The European Commission today proposed new rules
on recovery of debts from bank accounts anywhere in the EU27. EU companies lose
an estimated 2.6% of turnover every year to unrecovered debts - - valued at
about €600m, according to the Commission. About 60% of cross-border debt remains
unrecovered every year, it added.
The Commission cited a
a small Italian cheese company which supplies mozzarella to a frozen pizza maker
in France. After the French company falls behind on its payments, the Italian
firm stops the shipments, but it’s stuck with thousands of euros of unpaid
bills. How will the Italian company recover the debt? Today there is no easy
The Commission says
fraudsters can easily move money from one member state to another, stashing
funds in several accounts in multiple countries. Citizens also suffer
when goods bought online are never delivered or an absent
parent fails to pay maintenance from abroad. At the moment, it’s up to
national law to require a bank to pay the money from a client’s bank account to
a creditor. The current situation in the 27 member states is legally
complicated, time consuming and expensive.
Around 1m small
businesses face problems with cross-border debts and up to €600m
a year in debt is unnecessarily written off because businesses find it too
daunting to pursue expensive, confusing lawsuits in foreign countries. The European Commission today proposes a new
Europe-wide preservation order to ease the recovery of cross-border debts for
both citizens and businesses.
“I want to make recovering cross-border debts as easy as
recovering debts domestically,"said EU justice commissioner Viviane Reding.
"Companies lose around 2.6% of their turnover a year to bad
debts. This is a weakness of our single market which we must remedy swiftly and
energetically! Businesses need a simple solution – an account preservation order
effective Europe-wide – so that the money stays where it is until a court has
taken a decision on the repayment of the funds. In these difficult economic
times, companies need quick answers. Every euro counts, especially for small
Today's legislative initiative aims to facilitate these cross-border claims and
gives creditors more certainty about recovering their debt, thereby increasing
confidence in trading within the EU’s single market. It is part of the
Commission's “justice for growth” agenda, which seeks to harness the
potential of the EU's common area of justice for trade and growth.
Commission says the regulation would establish a new European Account
Preservation Order that would allow creditors to preserve the amount owed in a
debtor's bank account. This order can be of crucial importance in debt recovery
proceedings because it would prevent debtors from removing or dissipating their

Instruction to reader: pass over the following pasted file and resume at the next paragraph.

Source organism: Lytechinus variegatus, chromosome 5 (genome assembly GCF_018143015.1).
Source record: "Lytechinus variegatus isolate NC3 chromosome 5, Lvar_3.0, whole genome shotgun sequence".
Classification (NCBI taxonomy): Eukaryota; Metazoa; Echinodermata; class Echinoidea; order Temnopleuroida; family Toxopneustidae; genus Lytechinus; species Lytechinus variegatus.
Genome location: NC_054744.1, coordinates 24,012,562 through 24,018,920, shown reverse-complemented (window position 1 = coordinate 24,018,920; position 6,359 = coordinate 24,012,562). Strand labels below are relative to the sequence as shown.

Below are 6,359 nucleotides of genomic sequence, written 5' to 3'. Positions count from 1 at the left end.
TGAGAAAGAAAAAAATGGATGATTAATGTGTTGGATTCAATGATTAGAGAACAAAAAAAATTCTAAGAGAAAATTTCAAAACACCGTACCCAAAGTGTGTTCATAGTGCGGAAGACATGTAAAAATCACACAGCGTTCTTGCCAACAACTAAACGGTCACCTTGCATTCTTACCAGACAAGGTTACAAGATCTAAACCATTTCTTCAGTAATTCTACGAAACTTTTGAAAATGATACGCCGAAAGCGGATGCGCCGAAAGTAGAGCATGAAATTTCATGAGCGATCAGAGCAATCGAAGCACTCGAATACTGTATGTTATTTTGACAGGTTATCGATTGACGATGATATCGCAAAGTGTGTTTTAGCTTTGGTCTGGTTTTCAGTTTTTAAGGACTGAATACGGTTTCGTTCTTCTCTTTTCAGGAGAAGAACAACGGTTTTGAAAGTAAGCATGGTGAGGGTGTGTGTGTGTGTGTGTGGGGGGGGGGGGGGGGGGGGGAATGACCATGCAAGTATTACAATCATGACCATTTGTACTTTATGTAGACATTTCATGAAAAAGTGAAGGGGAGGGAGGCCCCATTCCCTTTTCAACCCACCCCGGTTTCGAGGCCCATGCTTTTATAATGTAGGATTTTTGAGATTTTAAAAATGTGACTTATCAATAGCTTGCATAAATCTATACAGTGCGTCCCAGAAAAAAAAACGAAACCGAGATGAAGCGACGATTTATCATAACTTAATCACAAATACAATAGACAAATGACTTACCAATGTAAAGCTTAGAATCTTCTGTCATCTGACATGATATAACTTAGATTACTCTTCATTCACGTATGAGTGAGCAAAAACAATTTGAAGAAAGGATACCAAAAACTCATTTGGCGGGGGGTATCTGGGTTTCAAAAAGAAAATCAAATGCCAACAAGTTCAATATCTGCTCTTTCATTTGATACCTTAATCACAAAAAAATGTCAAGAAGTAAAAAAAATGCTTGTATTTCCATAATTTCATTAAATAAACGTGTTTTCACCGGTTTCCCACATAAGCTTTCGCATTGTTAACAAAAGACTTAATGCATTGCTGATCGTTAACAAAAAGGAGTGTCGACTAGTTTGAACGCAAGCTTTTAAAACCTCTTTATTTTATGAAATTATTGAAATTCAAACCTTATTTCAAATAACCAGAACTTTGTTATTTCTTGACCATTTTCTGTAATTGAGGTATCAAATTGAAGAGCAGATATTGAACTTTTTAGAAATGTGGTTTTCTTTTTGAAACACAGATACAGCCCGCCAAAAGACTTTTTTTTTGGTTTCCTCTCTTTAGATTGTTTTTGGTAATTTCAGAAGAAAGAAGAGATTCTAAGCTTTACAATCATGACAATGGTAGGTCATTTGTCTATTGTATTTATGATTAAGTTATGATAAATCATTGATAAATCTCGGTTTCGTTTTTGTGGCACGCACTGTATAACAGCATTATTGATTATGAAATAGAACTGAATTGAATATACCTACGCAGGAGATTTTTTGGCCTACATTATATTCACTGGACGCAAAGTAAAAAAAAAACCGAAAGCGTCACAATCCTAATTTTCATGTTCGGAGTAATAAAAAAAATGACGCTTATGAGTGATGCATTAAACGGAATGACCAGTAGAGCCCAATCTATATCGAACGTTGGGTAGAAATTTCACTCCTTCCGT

assets during the time it takes to obtain and enforce a judgment on the merits.
This will raise the prospects of successfully recovering cross-border debt.
The new European order will allow creditors to preserve funds in
bank accounts under the same conditions in all member states of the EU.
Importantly, there will be no change to the national systems for preserving
funds. The Commission is simply adding a European procedure that creditors can
chose to use to recover claims abroad in other EU countries. The new procedure
is an interim protection procedure. To actually get
hold of the money, the creditor will have to obtain a final judgment on the case
in accordance with national law or by using one of the simplified European
procedures, such as the European Small Claims Procedure.
The European Account Preservation Order will be available to the
creditor as an alternative to instruments existing under national law. It will
be of a protective nature, meaning it will only block the debtor's account but
not allow money to be paid out to the creditor. The instrument will only apply
to cross-border cases. The European Account Preservation Order will be issued in
an ex parte
procedure. This means that it would be issued without the debtor knowing about
it, thus allowing for a “surprise effect”.The instrument provides common rules relating
to jurisdiction, conditions and procedure for issuing an order; a disclosure
order relating to bank accounts; how it should be enforced by national courts
and authorities; and remedies for the debtor and other elements of defendant
proposed European Account Preservation Order Regulation will now pass to the
European Parliament and the Council of the EU for adoption under the ordinary
legislative procedure and by qualified majority.
According to recent Eurobarometer surveys, consumers are still reluctant to shop
cross-border. Only 7% of European consumers buy online from another member state
and 14% of web shoppers ran into problems with the transaction.